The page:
After the Academia, we went to San Lorenzo (close to the Market Centrale where I went on Saturday) to see the Medici chapels. I cannot even fathom how much time and money was spent on a simple (haha) tomb for the family members. One tomb could have fit almost our entire class. Then, hidden in a little side room was a room for all the relics that the Medici family had. The second chapel, where Lorenzo the Magnificent was buried was designed by Michelangelo himself and there are drawings on the walls that are said to be his from when he was in hiding in the chapel.

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Then, it was a break for lunch and then class. But wait, isn’t June 2nd a national holiday in Italy? Why yes it is, so our school was closed. So, instead we had class in the Boboli gardens. We found a walkway with a wall and split up into our different groups to start our Galileo trial. Despite the heat rising each day, we were fine because of the shade.

That night, after visiting a costume house in the gardens, I got together with other people from the class and we made some chicken and a fruit salad. It wasn’t bad considering we only had butter knives to cut pears, apples, and other fruit.

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Florence 10/11

Day 10 – Saturday

Today was the day I took off to catch up with everything that I needed. I slept in, taking of the one chance we have over here in Italy. Then, after a relaxed morning, my roommate and I headed out to the Duomo to meet up with friends and go shopping. We went to the big market in Florence near San Lorenzo. The streets were just like I imagined a market would be. It almost felt like being inside because the tents were stuck so closely together. As I walked through I was greeted by every vendor as they tried to get me to walk over. I missed out on a lot of deals as they continued yelling at my back that they would only charge me half of what it actually cost (I was even offered a free leather jacket, but missed out on that one). I picked up a few things, and the others got their souvenir list checked off before we headed inside the market.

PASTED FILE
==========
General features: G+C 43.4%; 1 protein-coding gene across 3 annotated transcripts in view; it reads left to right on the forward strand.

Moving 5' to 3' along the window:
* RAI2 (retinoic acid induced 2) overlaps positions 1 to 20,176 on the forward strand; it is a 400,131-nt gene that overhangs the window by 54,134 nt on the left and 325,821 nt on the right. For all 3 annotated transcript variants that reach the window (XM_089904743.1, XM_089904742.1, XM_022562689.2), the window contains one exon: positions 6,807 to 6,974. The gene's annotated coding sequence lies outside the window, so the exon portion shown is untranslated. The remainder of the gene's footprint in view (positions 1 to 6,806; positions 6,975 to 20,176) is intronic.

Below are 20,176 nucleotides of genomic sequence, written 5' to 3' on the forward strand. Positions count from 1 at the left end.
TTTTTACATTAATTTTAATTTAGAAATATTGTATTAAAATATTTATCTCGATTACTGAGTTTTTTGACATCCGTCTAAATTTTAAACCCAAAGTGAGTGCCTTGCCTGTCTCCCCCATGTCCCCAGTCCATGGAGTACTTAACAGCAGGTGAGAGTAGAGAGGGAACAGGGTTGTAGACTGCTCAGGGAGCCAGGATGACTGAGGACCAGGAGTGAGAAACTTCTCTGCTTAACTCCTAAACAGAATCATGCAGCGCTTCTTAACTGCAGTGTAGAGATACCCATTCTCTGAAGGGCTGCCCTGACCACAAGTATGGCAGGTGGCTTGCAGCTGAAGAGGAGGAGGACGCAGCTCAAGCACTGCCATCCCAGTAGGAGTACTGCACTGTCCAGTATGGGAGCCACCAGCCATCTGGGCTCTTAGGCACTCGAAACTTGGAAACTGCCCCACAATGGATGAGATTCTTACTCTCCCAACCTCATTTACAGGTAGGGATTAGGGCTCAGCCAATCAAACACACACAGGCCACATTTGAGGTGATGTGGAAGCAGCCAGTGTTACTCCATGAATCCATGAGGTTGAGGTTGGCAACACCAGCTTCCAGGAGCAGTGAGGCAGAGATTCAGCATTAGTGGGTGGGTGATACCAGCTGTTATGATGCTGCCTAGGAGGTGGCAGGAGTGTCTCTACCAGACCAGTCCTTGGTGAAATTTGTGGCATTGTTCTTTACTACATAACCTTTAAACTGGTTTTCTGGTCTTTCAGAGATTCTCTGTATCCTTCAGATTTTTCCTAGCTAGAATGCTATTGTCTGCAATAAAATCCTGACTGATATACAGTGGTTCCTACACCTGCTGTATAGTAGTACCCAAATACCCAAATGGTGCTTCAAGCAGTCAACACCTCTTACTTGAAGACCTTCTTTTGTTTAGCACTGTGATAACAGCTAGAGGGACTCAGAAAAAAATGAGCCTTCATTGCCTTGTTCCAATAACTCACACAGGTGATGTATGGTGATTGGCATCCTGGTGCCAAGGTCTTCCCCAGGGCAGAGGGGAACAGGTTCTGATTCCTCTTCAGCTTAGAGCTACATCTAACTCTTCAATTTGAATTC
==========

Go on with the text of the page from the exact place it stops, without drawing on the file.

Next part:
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If I lived in Florence, this would be where I would buy my groceries. It was all food stands of every sort as far as I could see. The mounds of fruit, next to the cheese, next to a butcher reminded me of every market I have ever heard described.

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After that, we headed away from the market to the other areas of Florence to explore some places that we had passed before without really getting a chance to see. We ran into Piazza San Marco, saw the Academia, and finally took pictures over the Ponte Veccio.

The excursion was a nice way to start the day, but then it was time to head back and finish the mounds of homework that we can never seem to catch up on (plus maybe a nap).

To end the day, we met up with my friend’s cousin to get some food. She took us to a place that has the best bread here so far. The thing is, it isn’t that hard to beat because bread in Florence doesn’t have salt. You don’t realize how important that is until it’s not there.

Day 11

Today was the big day of the weekend, our day trip to Cinque Terre (5 lands). We got up early and got to the train station. It took a little while to figure out which train to get on because the trains are listed based on end point instead of the different stops (this was just the beginning of our roller coaster of a day). We managed to get on the correct train before doubts of transferring trains began to fill our heads.